The erstwhile British colony of India was partitioned in 1947 into two nations: India and Pakistan. This partition was marked by large-scale forced migrations and horrific violence. The story of the key cast of characters responsible for the partition and the events surrounding the partition itself has now been told many times and in many different formats.
Readers interested in South Asian history and politics may wonder what we might learn from yet another tome on this saturnine but important
)and hence much-discussed) subject.
The answer, it turns out, is quite a bit. In this eminently readable book, Nisid Hajari asks a salient question: Why were these two nations created in the first place and, given that these two nations have so much in common, why have they become such implacable enemies? Hajari begins to answer this question by introducing the main cast of characters and then delineating a variety of events that unfolded dramatically in 1946, the year immediately preceding partition.
The principal political party at that time in undivided India was the Indian National Congress, and the central players associated with this party were Jawaharlal Nehru, Mahatma Gandhi and Vallabhbhai Patel. The other political party—that grew in prominence over time—was the Muslim League, led by Mohammad Ali Jinnah. Nehru, eventually the Prime Minister of a divided India, and Jinnah, the Quaid-i-Azam or great leader of Pakistan, were very different people, and they had very different visions of independent India. This notwithstanding, if India was to remain united, then Nehru and Jinnah would have to work together. This was certainly true in the immediate aftermath of the so called “Great Calcutta Killing” of 1946. At this unhappy time, the then-British Viceroy Wavell clearly pointed out that if law and order were not to completely break down, then Muslim League members would need to be reassured “that they would have a place and a political voice in a united India. That burden fell on Nehru and the Indian National Congress, by far the more powerful of the two parties” (p. 21).
From Jinnah’s perspective, this reassurance was not forthcoming. Instead, Jinnah believed that Nehru wanted to play the “ambassador of unity” by himself. In addition, Jinnah was worried that if the British acceded to Nehru’s demand for independence, then the Muslim “League--and Jinnah--would again be shut out of power” (p. 36). Around this time, Jinnah’s Muslim League set the creation of a separate state for Muslims to be known as Pakistan as its official goal. As Hajari rightly points out, it is difficult to ascertain whether Jinnah was truly serious about the creation of Pakistan or whether he was using this demand as a bargaining chip with the British and the Indian National Congress.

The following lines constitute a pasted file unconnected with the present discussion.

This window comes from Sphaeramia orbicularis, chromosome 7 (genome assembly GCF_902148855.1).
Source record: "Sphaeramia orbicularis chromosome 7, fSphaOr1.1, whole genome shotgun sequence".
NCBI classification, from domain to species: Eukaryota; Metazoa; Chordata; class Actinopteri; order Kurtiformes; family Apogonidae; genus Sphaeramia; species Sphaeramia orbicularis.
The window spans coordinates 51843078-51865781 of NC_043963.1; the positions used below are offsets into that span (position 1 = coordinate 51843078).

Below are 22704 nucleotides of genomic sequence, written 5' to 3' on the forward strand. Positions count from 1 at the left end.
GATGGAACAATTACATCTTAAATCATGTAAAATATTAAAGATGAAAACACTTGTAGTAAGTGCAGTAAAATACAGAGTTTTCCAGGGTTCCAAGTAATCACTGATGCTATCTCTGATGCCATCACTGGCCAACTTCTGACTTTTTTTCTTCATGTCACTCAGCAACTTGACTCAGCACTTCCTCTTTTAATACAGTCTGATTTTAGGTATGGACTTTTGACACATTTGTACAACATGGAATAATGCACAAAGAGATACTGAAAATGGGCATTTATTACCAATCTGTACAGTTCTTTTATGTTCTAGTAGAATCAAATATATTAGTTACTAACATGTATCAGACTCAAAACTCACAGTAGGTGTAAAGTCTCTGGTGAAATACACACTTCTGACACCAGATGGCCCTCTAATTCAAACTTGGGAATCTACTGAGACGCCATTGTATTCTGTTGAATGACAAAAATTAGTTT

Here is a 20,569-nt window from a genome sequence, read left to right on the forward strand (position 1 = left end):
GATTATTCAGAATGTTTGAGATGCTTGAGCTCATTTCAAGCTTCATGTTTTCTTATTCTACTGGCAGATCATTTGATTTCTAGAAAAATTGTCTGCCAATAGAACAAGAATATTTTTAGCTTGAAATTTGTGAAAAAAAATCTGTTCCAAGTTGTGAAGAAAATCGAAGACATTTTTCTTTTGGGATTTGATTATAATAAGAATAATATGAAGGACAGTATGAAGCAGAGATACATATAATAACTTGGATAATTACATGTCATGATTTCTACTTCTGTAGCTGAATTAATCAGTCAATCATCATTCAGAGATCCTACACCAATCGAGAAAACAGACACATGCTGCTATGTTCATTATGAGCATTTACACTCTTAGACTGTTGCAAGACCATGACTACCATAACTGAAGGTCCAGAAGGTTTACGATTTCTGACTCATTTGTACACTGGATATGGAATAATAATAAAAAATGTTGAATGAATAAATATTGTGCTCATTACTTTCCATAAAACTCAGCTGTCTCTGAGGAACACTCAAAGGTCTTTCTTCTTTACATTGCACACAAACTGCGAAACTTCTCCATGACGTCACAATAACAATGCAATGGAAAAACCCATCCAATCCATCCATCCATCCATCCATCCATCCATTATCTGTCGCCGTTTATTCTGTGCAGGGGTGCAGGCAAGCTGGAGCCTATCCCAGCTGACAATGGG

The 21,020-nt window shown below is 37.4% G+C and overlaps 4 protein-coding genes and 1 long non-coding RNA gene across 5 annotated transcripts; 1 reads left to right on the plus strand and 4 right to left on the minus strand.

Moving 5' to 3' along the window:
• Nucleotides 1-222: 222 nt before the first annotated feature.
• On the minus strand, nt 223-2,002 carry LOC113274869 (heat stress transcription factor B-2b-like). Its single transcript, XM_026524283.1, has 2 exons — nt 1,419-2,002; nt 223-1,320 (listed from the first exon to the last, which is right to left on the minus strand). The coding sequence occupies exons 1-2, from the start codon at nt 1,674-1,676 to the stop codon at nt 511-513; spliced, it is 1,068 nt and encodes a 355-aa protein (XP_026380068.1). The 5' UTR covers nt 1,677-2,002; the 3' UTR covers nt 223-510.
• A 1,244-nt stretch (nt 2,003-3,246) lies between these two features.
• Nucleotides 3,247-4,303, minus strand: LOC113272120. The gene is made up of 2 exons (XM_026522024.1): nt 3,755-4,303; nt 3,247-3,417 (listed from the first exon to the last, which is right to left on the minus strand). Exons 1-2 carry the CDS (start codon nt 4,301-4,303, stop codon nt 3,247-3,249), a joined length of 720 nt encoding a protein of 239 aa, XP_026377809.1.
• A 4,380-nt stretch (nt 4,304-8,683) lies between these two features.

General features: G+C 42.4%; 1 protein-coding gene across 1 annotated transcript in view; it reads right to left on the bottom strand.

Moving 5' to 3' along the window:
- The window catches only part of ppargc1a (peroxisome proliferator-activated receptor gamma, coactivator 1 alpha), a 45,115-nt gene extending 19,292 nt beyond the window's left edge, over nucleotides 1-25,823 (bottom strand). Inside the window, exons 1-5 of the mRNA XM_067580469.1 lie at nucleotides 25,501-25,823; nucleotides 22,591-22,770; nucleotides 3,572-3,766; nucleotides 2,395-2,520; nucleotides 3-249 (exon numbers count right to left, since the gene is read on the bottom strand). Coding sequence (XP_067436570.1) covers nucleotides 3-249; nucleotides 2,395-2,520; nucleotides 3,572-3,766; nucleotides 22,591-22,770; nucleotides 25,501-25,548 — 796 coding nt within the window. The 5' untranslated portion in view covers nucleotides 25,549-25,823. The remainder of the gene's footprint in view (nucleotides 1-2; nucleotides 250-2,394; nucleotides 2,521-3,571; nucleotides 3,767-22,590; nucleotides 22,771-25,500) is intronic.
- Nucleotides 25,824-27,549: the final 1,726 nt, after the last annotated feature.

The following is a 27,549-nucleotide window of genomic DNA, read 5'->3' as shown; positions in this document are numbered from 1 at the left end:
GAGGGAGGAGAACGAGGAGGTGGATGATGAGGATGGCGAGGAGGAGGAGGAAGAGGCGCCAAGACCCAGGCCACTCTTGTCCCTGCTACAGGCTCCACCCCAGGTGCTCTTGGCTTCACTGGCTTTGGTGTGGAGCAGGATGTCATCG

The author spends a significant portion of the book discussing the many practical problems associated with the creation of a viable Pakistan. A key such problem concerned the fate of Punjab and the large Sikh population in this region. Hajari
does a good job noting that the uncompromising Jinnah had given little thought
to many of the underlying issues and, as such, he was “criminally negligent” (p.
250). However, it takes two to tango. Hajari notes that Nehru was not innocent in the progressive poisoning of the political atmosphere in the subcontinent. Despite periodic requests from the last Viceroy Mountbatten to show more flexibility, Nehru’s attitude toward the Quaid--and by implication, toward Jinnah’s millions of Muslim followers--was all too arrogant and dismissive, rather than understanding” (p. 250).
Hajari provides a compelling account of the origins of the contemporary “Kashmir problem” that has plagued relations between India and Pakistan since independence in 1947. Jinnah wanted the Hindu ruler--Maharajah Hari Singh--of Muslim majority Kashmir to accede to Pakistan. However, Hari Singh acceded to India. Although it is true that this accession occurred in a politically turbulent time, without any credible evidence, Jinnah considered this accession to be invalid. This marked the beginning of repeated Pakistani attempts to get all of Kashmir to be a part of Pakistan. These attempts initially began with proxy wars and then involved the use of the actual Pakistani army. Even though these myriad attempts have imposed costs on India, they have largely been unsuccessful. Perhaps these repeated failures explain why, in the opinion of both the American journalist Phillips Talbot and the author, hatred of India has become the “cement” that holds Pakistan together.
This book is not without its flaws. First, Hajari pays too much attention to events in Punjab and pays little attention to the rising discontent in the eastern part of Pakistan, which ultimately led to the bifurcation of Pakistan into a geographically much smaller entity and the new nation of Bangladesh in 1971. Second, one can certainly take issue with the author’s claim that in the aftermath of the Soviet invasion of Afghanistan in 1979, the United States “quickly” realized that Pakistan was more interested in using the millions of dollars of U.S. aid to harass India militarily and less interested in challenging the Soviets. Third, the word “satyagraha” does not literally mean “soul force” (p. 26) but insistence on truth. Finally, the standard descriptor for the Hindu nationalist group known as the Rashtriya Swayamsevak Sangh is not RSSS (p. 59) but simply RSS. These shortcomings notwithstanding, there is no gainsaying the fact that this is an excellent book that provides an engrossing account of the liberation of India and the birth of Pakistan.